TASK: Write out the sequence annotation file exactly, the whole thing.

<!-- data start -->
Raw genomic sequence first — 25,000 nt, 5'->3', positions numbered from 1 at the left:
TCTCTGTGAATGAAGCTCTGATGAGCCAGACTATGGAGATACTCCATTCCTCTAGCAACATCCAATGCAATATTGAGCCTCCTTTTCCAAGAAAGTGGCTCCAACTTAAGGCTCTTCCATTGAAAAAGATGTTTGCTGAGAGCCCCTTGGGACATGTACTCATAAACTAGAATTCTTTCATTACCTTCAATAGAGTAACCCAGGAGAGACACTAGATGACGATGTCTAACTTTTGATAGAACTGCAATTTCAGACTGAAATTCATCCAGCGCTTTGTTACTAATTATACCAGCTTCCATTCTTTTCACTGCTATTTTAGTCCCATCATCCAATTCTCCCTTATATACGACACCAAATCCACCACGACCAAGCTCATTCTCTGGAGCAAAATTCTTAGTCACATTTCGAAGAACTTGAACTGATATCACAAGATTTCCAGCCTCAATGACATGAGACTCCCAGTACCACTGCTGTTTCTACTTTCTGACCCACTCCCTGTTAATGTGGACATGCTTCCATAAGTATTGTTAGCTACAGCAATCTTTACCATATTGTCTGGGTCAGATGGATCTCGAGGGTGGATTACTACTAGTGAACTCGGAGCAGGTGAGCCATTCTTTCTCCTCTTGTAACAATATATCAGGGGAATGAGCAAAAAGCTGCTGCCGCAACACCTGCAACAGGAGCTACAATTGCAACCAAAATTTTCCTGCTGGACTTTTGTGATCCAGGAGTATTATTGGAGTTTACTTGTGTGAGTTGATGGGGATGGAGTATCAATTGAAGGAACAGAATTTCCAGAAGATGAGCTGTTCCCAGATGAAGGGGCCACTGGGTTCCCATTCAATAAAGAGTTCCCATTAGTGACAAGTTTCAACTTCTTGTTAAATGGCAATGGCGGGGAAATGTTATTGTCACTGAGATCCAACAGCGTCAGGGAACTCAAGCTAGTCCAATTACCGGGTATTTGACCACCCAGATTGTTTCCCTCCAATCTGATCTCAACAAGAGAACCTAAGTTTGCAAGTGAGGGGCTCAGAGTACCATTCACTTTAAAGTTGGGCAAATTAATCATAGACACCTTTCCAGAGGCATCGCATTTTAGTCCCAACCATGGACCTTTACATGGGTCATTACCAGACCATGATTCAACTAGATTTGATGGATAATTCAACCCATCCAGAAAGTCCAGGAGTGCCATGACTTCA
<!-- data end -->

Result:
Raw genomic sequence first — 25,000 nt, 5'->3', positions numbered from 1 at the left:
TCTCTGTGAATGAAGCTCTGATGAGCCAGACTATGGAGATACTCCATTCCTCTAGCAACATCCAATGCAATATTGAGCCTCCTTTTCCAAGAAAGTGGCTCCAACTTAAGGCTCTTCCATTGAAAAAGATGTTTGCTGAGAGCCCCTTGGGACATGTACTCATAAACTAGAATTCTTTCATTACCTTCAATAGAGTAACCCAGGAGAGACACTAGATGACGATGTCTAACTTTTGATAGAACTGCAATTTCAGACTGAAATTCATCCAGCGCTTTGTTACTAATTATACCAGCTTCCATTCTTTTCACTGCTATTTTAGTCCCATCATCCAATTCTCCCTTATATACGACACCAAATCCACCACGACCAAGCTCATTCTCTGGAGCAAAATTCTTAGTCACATTTCGAAGAACTTGAACTGATATCACAAGATTTCCAGCCTCAATGACATGAGACTCCCAGTACCACTGCTGTTTCTACTTTCTGACCCACTCCCTGTTAATGTGGACATGCTTCCATAAGTATTGTTAGCTACAGCAATCTTTACCATATTGTCTGGGTCAGATGGATCTCGAGGGTGGATTACTACTAGTGAACTCGGAGCAGGTGAGCCATTCTTTCTCCTCTTGTAACAATATATCAGGGGAATGAGCAAAAAGCTGCTGCCGCAACACCTGCAACAGGAGCTACAATTGCAACCAAAATTTTCCTGCTGGACTTTTGTGATCCAGGAGTATTATTGGAGTTTACTTGTGTGAGTTGATGGGGATGGAGTATCAATTGAAGGAACAGAATTTCCAGAAGATGAGCTGTTCCCAGATGAAGGGGCCACTGGGTTCCCATTCAATAAAGAGTTCCCATTAGTGACAAGTTTCAACTTCTTGTTAAATGGCAATGGCGGGGAAATGTTATTGTCACTGAGATCCAACAGCGTCAGGGAACTCAAGCTAGTCCAATTACCGGGTATTTGACCACCCAGATTGTTTCCCTCCAATCTGATCTCAACAAGAGAACCTAAGTTTGCAAGTGAGGGGCTCAGAGTACCATTCACTTTAAAGTTGGGCAAATTAATCATAGACACCTTTCCAGAGGCATCGCATTTTAGTCCCAACCATGGACCTTTACATGGGTCATTACCAGACCATGATTCAACTAGATTTGATGGATAATTCAACCCATCCAGAAAGTCCAGGAGTGCCATGACTTCA